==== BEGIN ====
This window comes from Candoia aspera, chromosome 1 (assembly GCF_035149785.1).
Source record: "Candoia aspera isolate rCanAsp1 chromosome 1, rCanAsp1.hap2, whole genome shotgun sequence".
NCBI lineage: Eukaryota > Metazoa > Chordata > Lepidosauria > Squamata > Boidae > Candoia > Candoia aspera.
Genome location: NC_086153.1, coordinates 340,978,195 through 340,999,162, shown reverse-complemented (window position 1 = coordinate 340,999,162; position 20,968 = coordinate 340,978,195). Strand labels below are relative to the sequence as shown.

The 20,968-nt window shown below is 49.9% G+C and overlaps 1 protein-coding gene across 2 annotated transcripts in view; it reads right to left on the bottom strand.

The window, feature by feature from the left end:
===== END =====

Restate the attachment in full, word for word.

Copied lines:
This window comes from Candoia aspera, chromosome 1 (assembly GCF_035149785.1).
Source record: "Candoia aspera isolate rCanAsp1 chromosome 1, rCanAsp1.hap2, whole genome shotgun sequence".
NCBI lineage: Eukaryota > Metazoa > Chordata > Lepidosauria > Squamata > Boidae > Candoia > Candoia aspera.
Genome location: NC_086153.1, coordinates 340,978,195 through 340,999,162, shown reverse-complemented (window position 1 = coordinate 340,999,162; position 20,968 = coordinate 340,978,195). Strand labels below are relative to the sequence as shown.

The 20,968-nt window shown below is 49.9% G+C and overlaps 1 protein-coding gene across 2 annotated transcripts in view; it reads right to left on the bottom strand.

The window, feature by feature from the left end: